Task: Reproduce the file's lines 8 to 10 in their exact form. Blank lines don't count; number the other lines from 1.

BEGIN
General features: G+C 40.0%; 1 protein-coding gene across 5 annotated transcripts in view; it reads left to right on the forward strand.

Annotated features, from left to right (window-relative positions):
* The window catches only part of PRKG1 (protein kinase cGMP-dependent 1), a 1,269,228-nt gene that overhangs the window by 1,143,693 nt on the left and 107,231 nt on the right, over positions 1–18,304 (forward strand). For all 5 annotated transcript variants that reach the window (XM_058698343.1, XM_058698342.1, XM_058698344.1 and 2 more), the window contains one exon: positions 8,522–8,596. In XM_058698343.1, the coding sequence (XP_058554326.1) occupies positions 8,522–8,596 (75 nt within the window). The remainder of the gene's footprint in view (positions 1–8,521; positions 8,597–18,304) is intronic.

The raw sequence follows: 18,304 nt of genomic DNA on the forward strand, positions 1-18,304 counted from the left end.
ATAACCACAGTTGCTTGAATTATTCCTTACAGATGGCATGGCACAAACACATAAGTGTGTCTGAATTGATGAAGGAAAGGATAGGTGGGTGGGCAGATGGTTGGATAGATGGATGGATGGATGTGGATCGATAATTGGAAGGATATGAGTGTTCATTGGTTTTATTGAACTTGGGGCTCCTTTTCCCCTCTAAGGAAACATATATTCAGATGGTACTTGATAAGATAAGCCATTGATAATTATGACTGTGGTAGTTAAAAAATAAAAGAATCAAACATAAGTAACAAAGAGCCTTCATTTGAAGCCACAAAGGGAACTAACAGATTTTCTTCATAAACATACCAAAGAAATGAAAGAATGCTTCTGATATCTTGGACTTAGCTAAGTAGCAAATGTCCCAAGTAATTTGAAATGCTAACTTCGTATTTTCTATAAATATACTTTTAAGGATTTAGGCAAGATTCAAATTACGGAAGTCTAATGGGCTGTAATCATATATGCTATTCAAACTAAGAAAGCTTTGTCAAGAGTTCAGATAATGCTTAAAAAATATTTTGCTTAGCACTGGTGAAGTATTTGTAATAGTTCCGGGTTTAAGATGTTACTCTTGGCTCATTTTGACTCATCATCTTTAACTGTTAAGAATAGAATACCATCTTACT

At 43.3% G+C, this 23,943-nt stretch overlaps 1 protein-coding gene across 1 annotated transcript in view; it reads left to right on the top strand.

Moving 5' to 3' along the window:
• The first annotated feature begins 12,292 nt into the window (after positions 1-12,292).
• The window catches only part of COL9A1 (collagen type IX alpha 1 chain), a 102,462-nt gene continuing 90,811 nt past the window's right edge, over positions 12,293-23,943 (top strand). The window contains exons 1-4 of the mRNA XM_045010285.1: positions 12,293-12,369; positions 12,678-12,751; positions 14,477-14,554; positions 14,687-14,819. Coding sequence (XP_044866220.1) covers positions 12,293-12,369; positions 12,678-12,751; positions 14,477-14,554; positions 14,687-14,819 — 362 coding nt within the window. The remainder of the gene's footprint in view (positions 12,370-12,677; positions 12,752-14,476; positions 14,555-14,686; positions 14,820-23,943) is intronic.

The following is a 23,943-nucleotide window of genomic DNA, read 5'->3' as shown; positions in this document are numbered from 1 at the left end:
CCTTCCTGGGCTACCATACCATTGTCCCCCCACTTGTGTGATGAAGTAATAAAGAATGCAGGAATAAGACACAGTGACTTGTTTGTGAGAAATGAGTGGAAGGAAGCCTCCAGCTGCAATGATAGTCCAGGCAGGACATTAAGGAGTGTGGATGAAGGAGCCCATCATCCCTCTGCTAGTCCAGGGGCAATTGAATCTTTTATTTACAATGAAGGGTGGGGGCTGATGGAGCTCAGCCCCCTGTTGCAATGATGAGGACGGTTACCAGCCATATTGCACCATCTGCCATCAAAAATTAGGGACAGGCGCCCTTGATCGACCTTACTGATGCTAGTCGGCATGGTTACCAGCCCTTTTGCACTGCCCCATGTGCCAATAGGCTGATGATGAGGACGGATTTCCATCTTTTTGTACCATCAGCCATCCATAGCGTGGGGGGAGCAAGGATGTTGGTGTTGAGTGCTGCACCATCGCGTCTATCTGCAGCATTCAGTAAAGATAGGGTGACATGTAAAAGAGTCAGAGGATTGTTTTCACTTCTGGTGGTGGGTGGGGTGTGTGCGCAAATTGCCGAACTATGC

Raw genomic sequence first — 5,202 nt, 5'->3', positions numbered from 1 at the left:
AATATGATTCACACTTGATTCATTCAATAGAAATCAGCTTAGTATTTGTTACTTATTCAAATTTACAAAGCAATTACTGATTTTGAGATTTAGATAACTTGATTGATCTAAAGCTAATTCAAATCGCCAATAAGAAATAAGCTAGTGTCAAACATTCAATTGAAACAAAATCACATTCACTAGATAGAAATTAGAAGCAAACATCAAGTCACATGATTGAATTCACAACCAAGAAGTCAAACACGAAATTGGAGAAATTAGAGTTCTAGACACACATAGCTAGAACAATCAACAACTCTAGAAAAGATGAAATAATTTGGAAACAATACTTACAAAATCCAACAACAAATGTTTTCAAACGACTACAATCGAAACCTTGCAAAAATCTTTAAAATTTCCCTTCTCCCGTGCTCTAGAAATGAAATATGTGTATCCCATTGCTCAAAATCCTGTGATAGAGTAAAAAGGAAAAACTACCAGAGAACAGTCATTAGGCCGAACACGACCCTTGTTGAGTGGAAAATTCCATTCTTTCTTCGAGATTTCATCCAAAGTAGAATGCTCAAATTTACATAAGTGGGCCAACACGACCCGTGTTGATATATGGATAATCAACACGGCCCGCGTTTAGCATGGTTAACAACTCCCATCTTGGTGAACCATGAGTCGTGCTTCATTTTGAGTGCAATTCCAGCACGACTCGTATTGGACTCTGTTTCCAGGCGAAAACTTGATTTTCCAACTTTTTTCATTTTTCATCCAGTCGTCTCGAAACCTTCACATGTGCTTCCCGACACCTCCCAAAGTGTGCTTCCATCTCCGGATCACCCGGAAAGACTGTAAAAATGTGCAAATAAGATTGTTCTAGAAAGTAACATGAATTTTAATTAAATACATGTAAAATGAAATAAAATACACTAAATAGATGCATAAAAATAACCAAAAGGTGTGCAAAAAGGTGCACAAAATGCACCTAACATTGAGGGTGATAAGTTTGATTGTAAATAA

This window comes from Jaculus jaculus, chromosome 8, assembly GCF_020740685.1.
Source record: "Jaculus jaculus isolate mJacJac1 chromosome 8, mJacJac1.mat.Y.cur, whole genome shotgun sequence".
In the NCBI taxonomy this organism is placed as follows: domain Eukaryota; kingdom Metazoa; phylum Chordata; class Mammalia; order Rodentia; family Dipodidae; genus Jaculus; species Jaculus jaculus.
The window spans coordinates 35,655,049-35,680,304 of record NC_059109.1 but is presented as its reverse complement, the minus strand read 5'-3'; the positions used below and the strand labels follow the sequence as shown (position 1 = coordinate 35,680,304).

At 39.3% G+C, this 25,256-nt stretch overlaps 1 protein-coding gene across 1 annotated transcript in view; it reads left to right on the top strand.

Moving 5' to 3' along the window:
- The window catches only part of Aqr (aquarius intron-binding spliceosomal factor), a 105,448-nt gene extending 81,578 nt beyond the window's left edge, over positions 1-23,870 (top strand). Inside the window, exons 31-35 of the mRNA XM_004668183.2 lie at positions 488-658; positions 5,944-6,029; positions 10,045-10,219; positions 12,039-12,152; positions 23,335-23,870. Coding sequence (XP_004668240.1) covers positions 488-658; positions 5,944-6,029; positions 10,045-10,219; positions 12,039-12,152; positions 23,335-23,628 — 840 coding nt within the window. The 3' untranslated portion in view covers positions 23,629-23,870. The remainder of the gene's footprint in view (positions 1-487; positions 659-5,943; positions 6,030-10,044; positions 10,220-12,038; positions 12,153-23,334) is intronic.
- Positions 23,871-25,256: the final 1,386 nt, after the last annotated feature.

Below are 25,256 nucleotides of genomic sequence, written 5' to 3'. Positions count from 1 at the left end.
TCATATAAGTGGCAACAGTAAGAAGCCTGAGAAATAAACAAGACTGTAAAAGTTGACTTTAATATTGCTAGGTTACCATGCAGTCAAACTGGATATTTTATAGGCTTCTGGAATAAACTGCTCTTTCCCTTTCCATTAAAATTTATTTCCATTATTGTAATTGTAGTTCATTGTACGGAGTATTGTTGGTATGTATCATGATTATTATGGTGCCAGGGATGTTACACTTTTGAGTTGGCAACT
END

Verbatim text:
• The first annotated feature begins 12,292 nt into the window (after positions 1-12,292).
• The window catches only part of COL9A1 (collagen type IX alpha 1 chain), a 102,462-nt gene continuing 90,811 nt past the window's right edge, over positions 12,293-23,943 (top strand). The window contains exons 1-4 of the mRNA XM_045010285.1: positions 12,293-12,369; positions 12,678-12,751; positions 14,477-14,554; positions 14,687-14,819. Coding sequence (XP_044866220.1) covers positions 12,293-12,369; positions 12,678-12,751; positions 14,477-14,554; positions 14,687-14,819 — 362 coding nt within the window. The remainder of the gene's footprint in view (positions 12,370-12,677; positions 12,752-14,476; positions 14,555-14,686; positions 14,820-23,943) is intronic.

The following is a 23,943-nucleotide window of genomic DNA, read 5'->3' as shown; positions in this document are numbered from 1 at the left end: